Venture capitalists emerge from a tough two years
After a rough two years, venture capitalists are being choosy about investments.
- April 28, 2010
Robert Patzig calls Synchrony Inc. “a great company.” It’s not an idle compliment because he’s betting big on this hi-tech enterprise’s future.
Patzig is chief investment officer for Third Security, a Radford-based venture capital firm. In January, it provided $10 million to Synchrony. That follows investments of $5 million in 2006 and $10 million in 2007.
Synchrony makes magnetic bearings in Salem. Compared with conventional bearings, these are faster, quieter, “greener,” more efficient and more reliable. “We’re excited about Synchrony’s revenue staying in Virginia and the company staying in Virginia. In the past, we have seen companies leave the state to get money,” Patzig says.
Not only is Third Security’s $10 million investment good news for the commonwealth, it also is good news for the state’s venture capital industry, which plays an important role in business growth. Using money raised from investors, venture capitalists fund young companies. In exchange for financing, investors become part owners and get a full return on their investments when a firm goes public or is sold.
Arlington-based language-learning software company Rosetta Stone offers an example of the type of homerun investors are after, although the National Venture Capital Association classifies its financing as debt-related private equity rather than venture capital. Founded in Harrisonburg in 1992 as Fairfield Language Technologies, the company was sold for $62 million to Baltimore-based ABS Capital Partners and Minneapolis-based Norwest Equity Partners. Under its new owners, Rosetta Stone’s revenue soared 335 percent in three years. In the company’s initial public offering last year, the stock price rose 40 percent in one day. Rosetta Stone now has a market cap of nearly $500 million.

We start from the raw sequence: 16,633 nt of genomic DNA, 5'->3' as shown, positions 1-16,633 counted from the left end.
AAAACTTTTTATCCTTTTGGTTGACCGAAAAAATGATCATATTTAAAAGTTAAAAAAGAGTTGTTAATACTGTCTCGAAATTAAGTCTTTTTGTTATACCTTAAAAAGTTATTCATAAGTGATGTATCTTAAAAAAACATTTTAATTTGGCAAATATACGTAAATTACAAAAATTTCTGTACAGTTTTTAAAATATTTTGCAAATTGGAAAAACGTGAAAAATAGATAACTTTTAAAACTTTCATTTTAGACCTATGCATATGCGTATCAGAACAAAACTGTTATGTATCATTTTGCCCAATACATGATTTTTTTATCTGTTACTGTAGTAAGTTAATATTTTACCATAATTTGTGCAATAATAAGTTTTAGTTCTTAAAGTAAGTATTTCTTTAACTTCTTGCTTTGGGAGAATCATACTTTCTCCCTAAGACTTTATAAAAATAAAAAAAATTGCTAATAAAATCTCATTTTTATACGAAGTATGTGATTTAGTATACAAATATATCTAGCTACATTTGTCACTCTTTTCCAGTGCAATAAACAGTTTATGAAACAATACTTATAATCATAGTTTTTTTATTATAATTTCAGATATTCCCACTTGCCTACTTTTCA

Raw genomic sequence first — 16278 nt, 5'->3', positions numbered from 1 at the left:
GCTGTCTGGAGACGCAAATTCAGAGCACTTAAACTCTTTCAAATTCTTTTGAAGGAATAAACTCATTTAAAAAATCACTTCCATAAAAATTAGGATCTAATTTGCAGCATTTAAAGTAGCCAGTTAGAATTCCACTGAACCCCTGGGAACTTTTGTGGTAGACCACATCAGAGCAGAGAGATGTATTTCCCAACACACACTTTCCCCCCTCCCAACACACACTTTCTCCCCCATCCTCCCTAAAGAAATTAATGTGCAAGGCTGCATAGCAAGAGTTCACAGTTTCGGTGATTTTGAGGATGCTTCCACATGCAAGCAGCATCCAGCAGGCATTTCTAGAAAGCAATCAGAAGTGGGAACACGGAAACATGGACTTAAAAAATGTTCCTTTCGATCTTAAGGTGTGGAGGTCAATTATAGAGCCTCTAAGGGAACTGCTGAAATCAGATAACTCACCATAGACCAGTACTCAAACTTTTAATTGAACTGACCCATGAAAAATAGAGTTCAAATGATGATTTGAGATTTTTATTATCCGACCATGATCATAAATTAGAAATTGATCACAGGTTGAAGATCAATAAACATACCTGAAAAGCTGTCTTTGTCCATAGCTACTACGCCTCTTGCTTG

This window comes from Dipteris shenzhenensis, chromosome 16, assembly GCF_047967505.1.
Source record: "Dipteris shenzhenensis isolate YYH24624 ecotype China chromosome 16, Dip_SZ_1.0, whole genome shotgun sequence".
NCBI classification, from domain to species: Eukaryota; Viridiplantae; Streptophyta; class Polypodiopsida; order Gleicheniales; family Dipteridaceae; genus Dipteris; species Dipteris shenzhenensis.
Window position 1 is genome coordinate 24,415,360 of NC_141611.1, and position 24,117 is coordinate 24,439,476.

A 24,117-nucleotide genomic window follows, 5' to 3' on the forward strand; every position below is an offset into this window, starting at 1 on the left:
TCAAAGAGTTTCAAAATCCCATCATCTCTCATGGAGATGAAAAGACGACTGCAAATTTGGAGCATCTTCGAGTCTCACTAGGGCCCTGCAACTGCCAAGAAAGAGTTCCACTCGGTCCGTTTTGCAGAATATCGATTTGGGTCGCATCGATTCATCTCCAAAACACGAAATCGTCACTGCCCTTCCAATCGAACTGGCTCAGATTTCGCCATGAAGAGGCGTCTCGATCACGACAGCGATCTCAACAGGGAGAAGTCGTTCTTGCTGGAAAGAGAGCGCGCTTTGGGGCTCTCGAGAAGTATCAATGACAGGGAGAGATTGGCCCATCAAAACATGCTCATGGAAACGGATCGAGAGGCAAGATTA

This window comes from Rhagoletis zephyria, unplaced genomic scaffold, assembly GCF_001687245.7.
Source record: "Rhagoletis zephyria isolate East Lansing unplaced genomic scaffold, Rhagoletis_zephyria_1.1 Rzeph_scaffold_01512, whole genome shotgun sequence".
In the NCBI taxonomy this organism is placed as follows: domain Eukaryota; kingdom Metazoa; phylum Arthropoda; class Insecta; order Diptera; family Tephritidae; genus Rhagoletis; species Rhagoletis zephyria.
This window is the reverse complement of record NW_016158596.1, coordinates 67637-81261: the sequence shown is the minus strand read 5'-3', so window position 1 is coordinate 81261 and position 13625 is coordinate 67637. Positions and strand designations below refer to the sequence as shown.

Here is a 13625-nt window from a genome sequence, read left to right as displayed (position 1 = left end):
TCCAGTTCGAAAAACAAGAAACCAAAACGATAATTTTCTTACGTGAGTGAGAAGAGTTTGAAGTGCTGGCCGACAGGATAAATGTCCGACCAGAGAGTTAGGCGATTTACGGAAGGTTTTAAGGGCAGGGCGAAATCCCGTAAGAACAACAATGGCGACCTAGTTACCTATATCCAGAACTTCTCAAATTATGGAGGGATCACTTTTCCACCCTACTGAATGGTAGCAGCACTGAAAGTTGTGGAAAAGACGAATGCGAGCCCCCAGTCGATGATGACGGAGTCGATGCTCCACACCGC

But that kind of success is rare. Since 2008, Virginia-based venture capital firms have endured a rough ride. “Make no mistake about it, 2009 was a very, very tough year,” says Michael Drzal, a lawyer specializing in venture capital issues at LeClairRyan’s Blacksburg office.
A few statistics support Drzal’s statement. The National Venture Capital Association (NVCA) reports that venture capitalists invested $17.7 billion in 2,802 deals last year. That compares with $27.9 billion invested in 3,984 deals during 2008. The 2009 figure represents the lowest level of dollar investments since 1997.
The situation was similar in Virginia. Investments in the state totaled $219 million in 43 deals last year, down from $464 million in 86 deals during 2008.
Notwithstanding last year’s performance, many observers believe that this year may see an uptick in the industry’s fortunes. Surveys by the NVCA show that most venture capital firms expect to get more money to invest than they did last year. Plus, they foresee mild improvement in initial public offerings and merger-and-acquisition activities. In the first quarter, NVCA and Thomson Reuters reported nine venture-backed IPOs and 111 merger-and-acquisition transactions, the best results since the fourth quarter of 2007.
“We have helped clients close several venture capital financings recently, with both institutional and angel investors,” says Ben English, a lawyer with the firm Hirschler Fleischer in Richmond. “The deals that get done tend to be growth financing for companies with a proven business model. Some investors are focusing on opportunistic turnaround situations, where a company is sound in many respects but has run into problems which can be fixed with capital and the right expertise.”
Despite the industry’s improvement, venture capitalists remain cautious. They’re carefully reviewing every deal in detail, Patzig says. Due diligence now takes about four to six months. That’s well above the two- to four-month timeframe common before the recession.